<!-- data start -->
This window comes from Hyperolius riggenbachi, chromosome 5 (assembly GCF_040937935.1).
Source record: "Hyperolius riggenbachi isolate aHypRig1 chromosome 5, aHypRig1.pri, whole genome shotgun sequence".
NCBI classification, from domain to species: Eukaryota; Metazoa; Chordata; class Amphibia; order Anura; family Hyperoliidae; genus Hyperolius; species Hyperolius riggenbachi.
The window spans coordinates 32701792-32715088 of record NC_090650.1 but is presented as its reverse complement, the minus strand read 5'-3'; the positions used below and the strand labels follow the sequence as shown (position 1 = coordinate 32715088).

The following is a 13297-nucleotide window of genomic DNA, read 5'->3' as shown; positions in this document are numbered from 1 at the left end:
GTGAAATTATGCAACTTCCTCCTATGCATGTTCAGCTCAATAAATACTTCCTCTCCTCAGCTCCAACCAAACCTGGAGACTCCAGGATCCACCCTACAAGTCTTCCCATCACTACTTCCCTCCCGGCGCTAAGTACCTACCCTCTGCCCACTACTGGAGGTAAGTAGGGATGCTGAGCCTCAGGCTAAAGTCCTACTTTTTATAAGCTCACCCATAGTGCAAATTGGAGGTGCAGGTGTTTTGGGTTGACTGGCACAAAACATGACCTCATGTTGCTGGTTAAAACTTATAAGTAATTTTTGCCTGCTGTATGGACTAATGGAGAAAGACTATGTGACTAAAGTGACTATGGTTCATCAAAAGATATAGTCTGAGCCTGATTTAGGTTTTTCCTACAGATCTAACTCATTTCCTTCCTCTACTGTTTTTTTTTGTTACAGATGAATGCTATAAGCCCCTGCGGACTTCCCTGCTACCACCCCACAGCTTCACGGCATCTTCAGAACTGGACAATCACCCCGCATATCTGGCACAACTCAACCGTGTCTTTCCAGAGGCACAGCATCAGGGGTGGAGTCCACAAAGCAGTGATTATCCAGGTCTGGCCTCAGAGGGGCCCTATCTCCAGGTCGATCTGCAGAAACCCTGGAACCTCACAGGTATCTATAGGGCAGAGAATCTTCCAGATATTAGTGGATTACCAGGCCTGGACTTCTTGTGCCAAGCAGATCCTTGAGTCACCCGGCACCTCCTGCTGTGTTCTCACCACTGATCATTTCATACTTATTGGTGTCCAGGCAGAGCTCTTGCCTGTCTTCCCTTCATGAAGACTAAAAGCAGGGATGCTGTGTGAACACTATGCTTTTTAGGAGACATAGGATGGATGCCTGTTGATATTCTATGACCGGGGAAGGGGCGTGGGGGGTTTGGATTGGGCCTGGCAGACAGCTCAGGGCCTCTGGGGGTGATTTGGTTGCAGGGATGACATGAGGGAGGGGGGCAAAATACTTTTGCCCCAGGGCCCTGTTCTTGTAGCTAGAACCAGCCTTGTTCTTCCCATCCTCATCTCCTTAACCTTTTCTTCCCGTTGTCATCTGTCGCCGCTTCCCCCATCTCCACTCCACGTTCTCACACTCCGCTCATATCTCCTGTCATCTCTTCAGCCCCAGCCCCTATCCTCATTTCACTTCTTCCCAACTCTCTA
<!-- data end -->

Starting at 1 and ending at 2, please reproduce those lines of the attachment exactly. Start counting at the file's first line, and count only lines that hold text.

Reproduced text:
This window comes from Hyperolius riggenbachi, chromosome 5 (assembly GCF_040937935.1).
Source record: "Hyperolius riggenbachi isolate aHypRig1 chromosome 5, aHypRig1.pri, whole genome shotgun sequence".